For many cancer patients and cancer survivors with compromised immune systems, the novel (new) coronavirus (named COVID-19) outbreak may likely be a source of anxiety.
However, there are many ways you can protect yourself and your loved ones from the coronavirus (and other flu and cold viruses):
This video by Dr Peter Lin, a family physician from Toronto, explains very well what the novel coronavirus is and how we can protect ourselves.
The most important thing for cancer patients to remember is that their risk of being exposed to the novel coronavirus is low. The risks of catching a flu virus is still much higher. If you haven't already, make sure you talk to your doctor about whether you should have the flu vaccine.
Do you have any questions about the novel coronavirus? Leave a comment, call us on (07) 3859 0690 or send us an e-mail.
By Sharon Heng
Very often people with cancer leave their medical appointments without having the information they need, or with unanswered questions. This can be very frustrating, especially if you have felt rushed or that your questions have been dismissed or not answered fully.
Sometimes people have not realized what it is that they needed to know until they have left their appointments. Some people don't know how to go about asking the right questions.
If you have questions that you want to ask, write them down before your appointment and bring the list along with you. If you don't understand something your doctor says or you have concerns or doubts, speak up and ask them to clarify what they have just said. Very often people say 'yes' when their oncologist asks if they understood, but really they didn't.
If you need more time to make a decision before you commit to a plan of treatment, ask if you can have some more information and come back another day to discuss it further - this gives you more time to make a fully informed decision about your treatment.
These are some questions you might want to ask but it is not an exhaustive list.
Questions about the diagnosis:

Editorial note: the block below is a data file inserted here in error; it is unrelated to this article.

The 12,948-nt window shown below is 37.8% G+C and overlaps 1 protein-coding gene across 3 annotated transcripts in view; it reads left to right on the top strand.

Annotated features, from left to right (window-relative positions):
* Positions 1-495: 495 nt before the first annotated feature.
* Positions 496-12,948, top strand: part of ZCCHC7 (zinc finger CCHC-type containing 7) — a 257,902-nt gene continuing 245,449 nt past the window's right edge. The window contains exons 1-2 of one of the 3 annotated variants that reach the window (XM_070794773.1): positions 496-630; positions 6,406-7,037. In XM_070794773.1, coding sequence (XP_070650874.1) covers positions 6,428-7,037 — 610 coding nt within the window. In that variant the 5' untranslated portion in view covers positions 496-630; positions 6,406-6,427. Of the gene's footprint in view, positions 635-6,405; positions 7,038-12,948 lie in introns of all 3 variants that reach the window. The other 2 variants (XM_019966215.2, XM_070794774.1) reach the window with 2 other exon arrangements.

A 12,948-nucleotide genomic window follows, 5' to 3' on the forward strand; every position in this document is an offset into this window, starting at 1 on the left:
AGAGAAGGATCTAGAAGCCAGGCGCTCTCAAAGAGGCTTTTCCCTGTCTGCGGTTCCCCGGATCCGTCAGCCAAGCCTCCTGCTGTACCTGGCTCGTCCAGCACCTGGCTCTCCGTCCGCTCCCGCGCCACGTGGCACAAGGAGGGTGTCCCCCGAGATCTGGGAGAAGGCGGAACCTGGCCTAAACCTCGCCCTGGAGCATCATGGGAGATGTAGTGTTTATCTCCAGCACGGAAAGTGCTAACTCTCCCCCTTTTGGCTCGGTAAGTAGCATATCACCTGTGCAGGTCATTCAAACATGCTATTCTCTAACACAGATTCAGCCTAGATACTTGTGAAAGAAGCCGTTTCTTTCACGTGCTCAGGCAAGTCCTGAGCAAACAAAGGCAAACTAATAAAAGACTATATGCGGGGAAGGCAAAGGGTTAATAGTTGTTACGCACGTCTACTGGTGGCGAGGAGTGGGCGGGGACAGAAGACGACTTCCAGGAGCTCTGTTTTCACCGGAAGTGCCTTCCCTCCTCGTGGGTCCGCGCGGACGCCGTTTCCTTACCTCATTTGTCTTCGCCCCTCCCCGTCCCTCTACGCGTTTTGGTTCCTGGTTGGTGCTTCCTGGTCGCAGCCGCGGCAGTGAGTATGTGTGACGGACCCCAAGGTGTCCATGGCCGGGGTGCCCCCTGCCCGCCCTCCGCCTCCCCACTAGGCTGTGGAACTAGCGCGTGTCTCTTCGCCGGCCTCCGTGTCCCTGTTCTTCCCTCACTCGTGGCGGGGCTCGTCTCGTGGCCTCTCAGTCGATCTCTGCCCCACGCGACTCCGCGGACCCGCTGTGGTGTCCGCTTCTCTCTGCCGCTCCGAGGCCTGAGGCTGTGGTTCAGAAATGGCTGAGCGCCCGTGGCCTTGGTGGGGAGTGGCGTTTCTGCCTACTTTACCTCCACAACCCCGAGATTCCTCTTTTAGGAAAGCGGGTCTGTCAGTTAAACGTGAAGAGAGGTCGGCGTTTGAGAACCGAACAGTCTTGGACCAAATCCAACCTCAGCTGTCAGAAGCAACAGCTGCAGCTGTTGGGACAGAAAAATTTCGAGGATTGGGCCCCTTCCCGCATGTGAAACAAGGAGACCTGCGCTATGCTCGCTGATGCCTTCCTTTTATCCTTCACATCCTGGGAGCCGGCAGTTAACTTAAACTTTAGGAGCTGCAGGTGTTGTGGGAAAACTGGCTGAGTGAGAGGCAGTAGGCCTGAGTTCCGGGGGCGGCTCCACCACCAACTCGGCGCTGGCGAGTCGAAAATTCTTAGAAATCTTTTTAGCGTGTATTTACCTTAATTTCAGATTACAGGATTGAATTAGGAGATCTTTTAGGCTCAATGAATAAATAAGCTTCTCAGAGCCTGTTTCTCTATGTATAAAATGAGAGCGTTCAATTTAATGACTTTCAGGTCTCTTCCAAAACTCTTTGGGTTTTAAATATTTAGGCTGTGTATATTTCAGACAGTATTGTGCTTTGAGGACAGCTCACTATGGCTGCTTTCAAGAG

Questions about tests:
Questions about symptoms:
Questions about treatment:
Questions about clinical trials:
Questions about genetic testing:
Questions about your professional care:
Questions about available support:
Questions about follow-up care:
Questions about complementary therapies:
Questions about advanced cancer:
Learning more about your diagnosis and treatment helps you take an active role in planning your cancer care. Studies show that people with cancer who are well informed about their disease and treatment options usually have better outcomes and fewer side effects than those who simply follow doctors' orders. However, some people feel overwhelmed by too much information and do not want to know too many details.
You are the best judge on how much information you want and need. Share your preferences with your health care team and caregivers.
Being fully informed can make a huge difference to the choices that you make and how you feel throughout your cancer experience.
Remember, there is no such thing as a stupid question!
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Medical information disclaimer
The medical information provided is correct to the best of our knowledge, but no warranty as to accuracy is given. You must not rely on the information on our website as an alternative to medical advice from your doctor.
If you have any concerns about your health, you should seek immediate medical attention.